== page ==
By Nate Monroe, The Florida Times-Union
Recent comments from one of Mayor Lenny Curry’s top lieutenants has reignited the longstanding dream of city leaders that the hulking Jacksonville Sheriff’s Office headquarters and jail on downtown’s waterfront could one day be relocated.
Here’s the reality: It’s not happening anytime soon.
City Hall’s budget as currently constituted simply can’t pay for a project that could cost nearly $400 million — at least not without a massive change in the city’s priorities, a sudden windfall of new money or mountains of new debt.
In response to a question from a Jacksonville Business Journal reporter at a panel on downtown development, Brian Hughes, Curry’s chief of staff, said, “There’s no reason to have a centrally located downtown jail in the modern era.”
“It would be a shock to me if four or five years from now there’s not either a very advanced plan or even execution of a plan to relocate the jail outside of the core.”
There is evidence Curry views moving the jail as a long-term goal, but the city has no money to do it — at least for the foreseeable future.
The city’s annual budget includes what’s called the “capital improvement plan,” a five-year series of improvements to the city’s infrastructure that includes a lot of unsexy but necessary expenses — like roads, sidewalks, drainage systems — as well as projects for more headline-grabbing priorities like the Jacksonville Zoo and Gardens.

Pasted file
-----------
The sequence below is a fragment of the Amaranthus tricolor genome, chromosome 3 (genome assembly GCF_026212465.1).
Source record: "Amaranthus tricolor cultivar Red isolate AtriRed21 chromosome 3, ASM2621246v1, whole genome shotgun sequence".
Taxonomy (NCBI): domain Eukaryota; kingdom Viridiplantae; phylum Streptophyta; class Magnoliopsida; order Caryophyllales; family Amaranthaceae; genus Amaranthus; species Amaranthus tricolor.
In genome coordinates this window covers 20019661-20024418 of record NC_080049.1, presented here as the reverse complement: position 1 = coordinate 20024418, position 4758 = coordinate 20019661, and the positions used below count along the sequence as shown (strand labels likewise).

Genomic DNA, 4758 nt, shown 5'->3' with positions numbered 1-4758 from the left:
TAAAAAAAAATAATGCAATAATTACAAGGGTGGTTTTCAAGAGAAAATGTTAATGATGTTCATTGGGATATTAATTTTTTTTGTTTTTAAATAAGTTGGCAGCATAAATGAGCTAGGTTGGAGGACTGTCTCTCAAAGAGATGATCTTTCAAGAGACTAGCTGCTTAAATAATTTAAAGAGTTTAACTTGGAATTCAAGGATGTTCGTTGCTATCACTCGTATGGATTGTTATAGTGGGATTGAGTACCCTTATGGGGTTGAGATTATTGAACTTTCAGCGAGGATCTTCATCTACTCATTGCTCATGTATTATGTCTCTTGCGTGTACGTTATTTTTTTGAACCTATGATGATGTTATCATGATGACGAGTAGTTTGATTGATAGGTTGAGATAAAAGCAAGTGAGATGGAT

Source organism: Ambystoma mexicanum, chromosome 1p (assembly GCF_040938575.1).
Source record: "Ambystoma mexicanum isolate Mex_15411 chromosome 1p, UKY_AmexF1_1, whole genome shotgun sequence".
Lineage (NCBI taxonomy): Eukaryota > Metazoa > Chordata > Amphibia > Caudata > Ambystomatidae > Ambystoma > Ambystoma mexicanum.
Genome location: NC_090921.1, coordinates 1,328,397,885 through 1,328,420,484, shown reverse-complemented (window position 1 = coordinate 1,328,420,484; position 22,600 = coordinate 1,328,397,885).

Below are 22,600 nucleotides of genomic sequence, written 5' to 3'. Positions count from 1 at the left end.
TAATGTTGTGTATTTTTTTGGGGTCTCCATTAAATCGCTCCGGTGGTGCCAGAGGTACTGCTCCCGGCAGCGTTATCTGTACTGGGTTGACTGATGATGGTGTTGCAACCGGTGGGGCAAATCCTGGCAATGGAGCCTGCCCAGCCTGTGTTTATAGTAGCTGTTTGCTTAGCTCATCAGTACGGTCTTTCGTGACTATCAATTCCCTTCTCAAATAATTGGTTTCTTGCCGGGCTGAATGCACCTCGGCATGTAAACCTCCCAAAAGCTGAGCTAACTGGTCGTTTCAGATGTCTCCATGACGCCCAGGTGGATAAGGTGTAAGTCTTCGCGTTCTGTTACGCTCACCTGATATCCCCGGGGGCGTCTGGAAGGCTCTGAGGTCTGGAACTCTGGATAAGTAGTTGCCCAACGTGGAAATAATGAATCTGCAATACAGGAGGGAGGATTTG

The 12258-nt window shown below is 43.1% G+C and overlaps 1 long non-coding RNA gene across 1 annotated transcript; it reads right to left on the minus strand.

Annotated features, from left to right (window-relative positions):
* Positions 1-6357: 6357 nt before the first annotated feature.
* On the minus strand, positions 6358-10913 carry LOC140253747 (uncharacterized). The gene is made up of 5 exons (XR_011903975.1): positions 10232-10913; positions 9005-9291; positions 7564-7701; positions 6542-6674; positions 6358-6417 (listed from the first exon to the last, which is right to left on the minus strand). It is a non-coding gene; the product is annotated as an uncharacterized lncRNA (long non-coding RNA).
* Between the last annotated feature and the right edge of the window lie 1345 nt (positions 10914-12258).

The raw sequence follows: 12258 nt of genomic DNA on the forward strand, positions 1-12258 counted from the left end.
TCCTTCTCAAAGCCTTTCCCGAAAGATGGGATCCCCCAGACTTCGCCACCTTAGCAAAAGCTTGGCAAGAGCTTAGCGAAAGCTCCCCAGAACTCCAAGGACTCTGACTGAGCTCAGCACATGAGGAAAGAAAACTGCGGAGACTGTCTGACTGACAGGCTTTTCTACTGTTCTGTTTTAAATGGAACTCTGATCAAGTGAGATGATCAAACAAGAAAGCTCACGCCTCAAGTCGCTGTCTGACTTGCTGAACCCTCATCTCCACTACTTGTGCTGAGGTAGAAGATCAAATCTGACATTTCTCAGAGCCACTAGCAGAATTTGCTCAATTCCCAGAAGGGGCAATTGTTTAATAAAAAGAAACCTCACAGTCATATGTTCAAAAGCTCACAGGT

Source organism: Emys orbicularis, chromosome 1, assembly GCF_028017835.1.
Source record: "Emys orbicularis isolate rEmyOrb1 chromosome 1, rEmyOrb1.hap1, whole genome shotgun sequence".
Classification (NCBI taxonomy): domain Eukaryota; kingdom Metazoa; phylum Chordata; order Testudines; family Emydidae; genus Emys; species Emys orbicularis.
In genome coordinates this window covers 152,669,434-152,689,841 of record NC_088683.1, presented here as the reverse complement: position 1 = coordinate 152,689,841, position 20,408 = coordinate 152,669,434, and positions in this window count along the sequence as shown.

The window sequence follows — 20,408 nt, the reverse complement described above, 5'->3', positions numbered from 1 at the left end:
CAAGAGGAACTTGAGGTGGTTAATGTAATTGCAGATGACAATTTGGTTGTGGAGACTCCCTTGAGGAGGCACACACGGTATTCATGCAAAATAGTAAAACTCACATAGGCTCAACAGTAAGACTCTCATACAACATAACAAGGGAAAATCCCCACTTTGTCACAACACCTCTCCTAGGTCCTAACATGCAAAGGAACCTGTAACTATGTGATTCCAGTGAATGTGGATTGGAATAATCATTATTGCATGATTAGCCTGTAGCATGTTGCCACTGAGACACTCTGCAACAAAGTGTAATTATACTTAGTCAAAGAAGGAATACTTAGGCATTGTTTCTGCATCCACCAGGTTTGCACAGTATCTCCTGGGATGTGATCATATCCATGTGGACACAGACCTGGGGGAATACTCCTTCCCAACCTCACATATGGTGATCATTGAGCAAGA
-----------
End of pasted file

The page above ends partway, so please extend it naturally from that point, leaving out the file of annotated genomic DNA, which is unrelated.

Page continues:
Just because a project appears in the capital improvement plan, however, doesn’t guarantee it’ll ever happen. The farther out in time a project appears in the capital improvement budget, the more hypothetical it is.
The latest plan, for example, does include the estimated $400 million for one day moving the jail, but the money doesn’t appear until beyond the fifth year of the capital improvement plan, which makes it more akin to a wish list item than a realistic snapshot of the budget.
“If ‘committed’ was used the intent was that its already in (capital budget) and we’d love to find a way to advance it,” Hughes said Thursday of his remarks during the Business Journal forum.
“The long term strategy for a downtown with a vibrant corridor of work/live/play on Bay Street would be served by making this change,” he said. “But ultimately it’s a big project that requires additional financial and logistical research.”
Taxpayers are already set to help finance downtown redevelopment projects, including Jaguars owner Shad Khan’s plans to turn Lot J at TIAA Bank Field into an entertainment center. It’s not yet clear how much that will cost, but it’s likely to include millions in public subsidies.
Add to that the rising cost of doing business, a backlog of needed improvements to neighborhood roads and drainage systems, and Curry’s commitment to not raise taxes, and it’s hard to see where City Hall could ever find the money for such an ambitious project.
Downtown boosters have long hoped that one day the JSO headquarters and jail could be moved elsewhere, in theory turning that stretch of Bay Street between the downtown core and the football stadium into less of an eyesore.